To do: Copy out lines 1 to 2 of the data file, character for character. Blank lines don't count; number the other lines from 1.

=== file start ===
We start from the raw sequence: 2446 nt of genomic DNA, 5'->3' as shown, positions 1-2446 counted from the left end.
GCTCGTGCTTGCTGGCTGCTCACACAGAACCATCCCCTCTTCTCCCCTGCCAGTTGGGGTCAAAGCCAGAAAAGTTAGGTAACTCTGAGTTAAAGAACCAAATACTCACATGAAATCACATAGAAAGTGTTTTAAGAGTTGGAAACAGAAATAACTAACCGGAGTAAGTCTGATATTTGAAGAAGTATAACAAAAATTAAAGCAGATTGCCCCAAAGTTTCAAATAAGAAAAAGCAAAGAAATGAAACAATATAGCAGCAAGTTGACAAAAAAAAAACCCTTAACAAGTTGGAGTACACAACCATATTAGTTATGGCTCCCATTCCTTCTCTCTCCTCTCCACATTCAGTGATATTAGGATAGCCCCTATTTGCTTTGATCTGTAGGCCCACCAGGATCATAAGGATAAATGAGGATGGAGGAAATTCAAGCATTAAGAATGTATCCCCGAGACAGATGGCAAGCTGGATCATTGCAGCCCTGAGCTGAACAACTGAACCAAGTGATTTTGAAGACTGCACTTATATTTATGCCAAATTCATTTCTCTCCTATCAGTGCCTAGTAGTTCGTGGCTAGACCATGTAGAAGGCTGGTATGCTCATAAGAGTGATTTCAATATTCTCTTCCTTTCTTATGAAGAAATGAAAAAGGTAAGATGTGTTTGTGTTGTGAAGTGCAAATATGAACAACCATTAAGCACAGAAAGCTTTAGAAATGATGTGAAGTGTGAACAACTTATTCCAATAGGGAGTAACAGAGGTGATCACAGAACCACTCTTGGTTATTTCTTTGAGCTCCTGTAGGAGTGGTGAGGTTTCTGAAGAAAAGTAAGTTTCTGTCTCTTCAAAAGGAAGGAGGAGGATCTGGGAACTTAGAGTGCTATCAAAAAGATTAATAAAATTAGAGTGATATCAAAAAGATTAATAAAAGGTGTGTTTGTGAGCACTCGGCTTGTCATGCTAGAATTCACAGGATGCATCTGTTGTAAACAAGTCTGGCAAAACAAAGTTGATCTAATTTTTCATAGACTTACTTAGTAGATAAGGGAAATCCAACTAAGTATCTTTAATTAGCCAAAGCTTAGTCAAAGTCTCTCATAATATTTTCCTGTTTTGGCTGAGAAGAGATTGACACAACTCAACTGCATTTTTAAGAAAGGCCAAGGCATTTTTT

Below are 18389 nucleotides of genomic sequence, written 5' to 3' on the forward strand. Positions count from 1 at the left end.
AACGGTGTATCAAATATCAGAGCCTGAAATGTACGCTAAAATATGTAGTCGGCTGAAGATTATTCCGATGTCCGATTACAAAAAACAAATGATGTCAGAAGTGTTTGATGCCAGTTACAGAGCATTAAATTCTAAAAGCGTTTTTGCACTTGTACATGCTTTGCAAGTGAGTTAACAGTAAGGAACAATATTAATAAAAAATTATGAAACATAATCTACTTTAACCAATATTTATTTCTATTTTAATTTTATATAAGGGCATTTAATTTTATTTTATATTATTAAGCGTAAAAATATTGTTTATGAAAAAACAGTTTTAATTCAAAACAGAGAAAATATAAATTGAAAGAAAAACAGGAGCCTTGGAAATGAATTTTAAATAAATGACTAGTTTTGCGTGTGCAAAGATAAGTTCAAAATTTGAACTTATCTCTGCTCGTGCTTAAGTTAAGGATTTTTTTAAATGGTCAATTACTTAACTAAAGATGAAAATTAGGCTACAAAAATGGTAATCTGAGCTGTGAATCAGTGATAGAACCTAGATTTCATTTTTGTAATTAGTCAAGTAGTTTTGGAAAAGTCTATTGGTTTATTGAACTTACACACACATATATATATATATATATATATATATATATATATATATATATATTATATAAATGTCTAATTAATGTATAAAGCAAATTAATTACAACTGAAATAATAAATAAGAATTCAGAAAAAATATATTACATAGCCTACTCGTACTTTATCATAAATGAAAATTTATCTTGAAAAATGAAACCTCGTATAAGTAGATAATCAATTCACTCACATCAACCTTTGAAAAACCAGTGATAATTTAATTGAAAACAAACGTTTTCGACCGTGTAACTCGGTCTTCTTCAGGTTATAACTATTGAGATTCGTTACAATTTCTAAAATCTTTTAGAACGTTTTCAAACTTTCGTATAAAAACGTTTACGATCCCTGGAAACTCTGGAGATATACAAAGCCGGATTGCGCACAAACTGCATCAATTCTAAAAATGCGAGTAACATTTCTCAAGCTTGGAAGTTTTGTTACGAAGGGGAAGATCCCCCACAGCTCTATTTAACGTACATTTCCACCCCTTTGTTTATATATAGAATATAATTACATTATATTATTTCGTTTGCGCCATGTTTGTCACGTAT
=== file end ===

We start from the raw sequence: 2446 nt of genomic DNA, 5'->3' as shown, positions 1-2446 counted from the left end.
GCTCGTGCTTGCTGGCTGCTCACACAGAACCATCCCCTCTTCTCCCCTGCCAGTTGGGGTCAAAGCCAGAAAAGTTAGGTAACTCTGAGTTAAAGAACCAAATACTCACATGAAATCACATAGAAAGTGTTTTAAGAGTTGGAAACAGAAATAACTAACCGGAGTAAGTCTGATATTTGAAGAAGTATAACAAAAATTAAAGCAGATTGCCCCAAAGTTTCAAATAAGAAAAAGCAAAGAAATGAAACAATATAGCAGCAAGTTGACAAAAAAAAAACCCTTAACAAGTTGGAGTACACAACCATATTAGTTATGGCTCCCATTCCTTCTCTCTCCTCTCCACATTCAGTGATATTAGGATAGCCCCTATTTGCTTTGATCTGTAGGCCCACCAGGATCATAAGGATAAATGAGGATGGAGGAAATTCAAGCATTAAGAATGTATCCCCGAGACAGATGGCAAGCTGGATCATTGCAGCCCTGAGCTGAACAACTGAACCAAGTGATTTTGAAGACTGCACTTATATTTATGCCAAATTCATTTCTCTCCTATCAGTGCCTAGTAGTTCGTGGCTAGACCATGTAGAAGGCTGGTATGCTCATAAGAGTGATTTCAATATTCTCTTCCTTTCTTATGAAGAAATGAAAAAGGTAAGATGTGTTTGTGTTGTGAAGTGCAAATATGAACAACCATTAAGCACAGAAAGCTTTAGAAATGATGTGAAGTGTGAACAACTTATTCCAATAGGGAGTAACAGAGGTGATCACAGAACCACTCTTGGTTATTTCTTTGAGCTCCTGTAGGAGTGGTGAGGTTTCTGAAGAAAAGTAAGTTTCTGTCTCTTCAAAAGGAAGGAGGAGGATCTGGGAACTTAGAGTGCTATCAAAAAGATTAATAAAATTAGAGTGATATCAAAAAGATTAATAAAAGGTGTGTTTGTGAGCACTCGGCTTGTCATGCTAGAATTCACAGGATGCATCTGTTGTAAACAAGTCTGGCAAAACAAAGTTGATCTAATTTTTCATAGACTTACTTAGTAGATAAGGGAAATCCAACTAAGTATCTTTAATTAGCCAAAGCTTAGTCAAAGTCTCTCATAATATTTTCCTGTTTTGGCTGAGAAGAGATTGACACAACTCAACTGCATTTTTAAGAAAGGCCAAGGCATTTTTT